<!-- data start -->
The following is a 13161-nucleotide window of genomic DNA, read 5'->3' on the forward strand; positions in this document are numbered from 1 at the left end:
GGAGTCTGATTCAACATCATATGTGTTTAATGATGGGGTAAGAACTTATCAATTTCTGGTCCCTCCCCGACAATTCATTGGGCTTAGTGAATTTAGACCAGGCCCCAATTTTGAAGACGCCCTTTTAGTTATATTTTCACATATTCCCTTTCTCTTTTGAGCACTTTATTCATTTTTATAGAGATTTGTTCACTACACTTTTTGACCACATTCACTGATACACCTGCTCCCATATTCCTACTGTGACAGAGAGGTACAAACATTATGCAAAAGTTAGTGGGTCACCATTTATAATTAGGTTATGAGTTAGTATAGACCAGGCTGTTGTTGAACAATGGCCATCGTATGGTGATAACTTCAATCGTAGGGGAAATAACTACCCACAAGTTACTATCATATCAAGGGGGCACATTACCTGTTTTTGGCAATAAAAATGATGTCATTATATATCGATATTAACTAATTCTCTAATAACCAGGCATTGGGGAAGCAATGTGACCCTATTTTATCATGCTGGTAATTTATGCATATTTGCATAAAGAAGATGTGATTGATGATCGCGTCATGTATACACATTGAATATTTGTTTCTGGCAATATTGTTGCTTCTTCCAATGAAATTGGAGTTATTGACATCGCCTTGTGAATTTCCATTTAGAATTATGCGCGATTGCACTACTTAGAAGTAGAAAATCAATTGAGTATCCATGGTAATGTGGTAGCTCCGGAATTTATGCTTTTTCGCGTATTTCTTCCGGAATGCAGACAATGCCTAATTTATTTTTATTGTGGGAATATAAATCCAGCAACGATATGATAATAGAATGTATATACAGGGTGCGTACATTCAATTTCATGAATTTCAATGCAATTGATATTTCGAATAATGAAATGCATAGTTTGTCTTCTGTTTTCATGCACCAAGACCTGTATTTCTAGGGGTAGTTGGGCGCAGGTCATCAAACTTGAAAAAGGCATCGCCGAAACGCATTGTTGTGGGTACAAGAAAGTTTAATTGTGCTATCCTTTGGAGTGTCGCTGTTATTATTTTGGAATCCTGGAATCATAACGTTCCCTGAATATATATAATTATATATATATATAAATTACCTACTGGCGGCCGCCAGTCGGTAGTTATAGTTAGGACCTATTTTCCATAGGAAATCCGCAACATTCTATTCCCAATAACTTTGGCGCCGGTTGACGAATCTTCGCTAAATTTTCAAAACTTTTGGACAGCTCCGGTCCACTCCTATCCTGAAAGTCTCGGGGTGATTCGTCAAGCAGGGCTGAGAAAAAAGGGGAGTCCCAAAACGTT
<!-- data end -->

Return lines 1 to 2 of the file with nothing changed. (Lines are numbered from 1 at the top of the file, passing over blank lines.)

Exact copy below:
The following is a 13161-nucleotide window of genomic DNA, read 5'->3' on the forward strand; positions in this document are numbered from 1 at the left end:
GGAGTCTGATTCAACATCATATGTGTTTAATGATGGGGTAAGAACTTATCAATTTCTGGTCCCTCCCCGACAATTCATTGGGCTTAGTGAATTTAGACCAGGCCCCAATTTTGAAGACGCCCTTTTAGTTATATTTTCACATATTCCCTTTCTCTTTTGAGCACTTTATTCATTTTTATAGAGATTTGTTCACTACACTTTTTGACCACATTCACTGATACACCTGCTCCCATATTCCTACTGTGACAGAGAGGTACAAACATTATGCAAAAGTTAGTGGGTCACCATTTATAATTAGGTTATGAGTTAGTATAGACCAGGCTGTTGTTGAACAATGGCCATCGTATGGTGATAACTTCAATCGTAGGGGAAATAACTACCCACAAGTTACTATCATATCAAGGGGGCACATTACCTGTTTTTGGCAATAAAAATGATGTCATTATATATCGATATTAACTAATTCTCTAATAACCAGGCATTGGGGAAGCAATGTGACCCTATTTTATCATGCTGGTAATTTATGCATATTTGCATAAAGAAGATGTGATTGATGATCGCGTCATGTATACACATTGAATATTTGTTTCTGGCAATATTGTTGCTTCTTCCAATGAAATTGGAGTTATTGACATCGCCTTGTGAATTTCCATTTAGAATTATGCGCGATTGCACTACTTAGAAGTAGAAAATCAATTGAGTATCCATGGTAATGTGGTAGCTCCGGAATTTATGCTTTTTCGCGTATTTCTTCCGGAATGCAGACAATGCCTAATTTATTTTTATTGTGGGAATATAAATCCAGCAACGATATGATAATAGAATGTATATACAGGGTGCGTACATTCAATTTCATGAATTTCAATGCAATTGATATTTCGAATAATGAAATGCATAGTTTGTCTTCTGTTTTCATGCACCAAGACCTGTATTTCTAGGGGTAGTTGGGCGCAGGTCATCAAACTTGAAAAAGGCATCGCCGAAACGCATTGTTGTGGGTACAAGAAAGTTTAATTGTGCTATCCTTTGGAGTGTCGCTGTTATTATTTTGGAATCCTGGAATCATAACGTTCCCTGAATATATATAATTATATATATATATAAATTACCTACTGGCGGCCGCCAGTCGGTAGTTATAGTTAGGACCTATTTTCCATAGGAAATCCGCAACATTCTATTCCCAATAACTTTGGCGCCGGTTGACGAATCTTCGCTAAATTTTCAAAACTTTTGGACAGCTCCGGTCCACTCCTATCCTGAAAGTCTCGGGGTGATTCGTCAAGCAGGGCTGAGAAAAAAGGGGAGTCCCAAAACGTT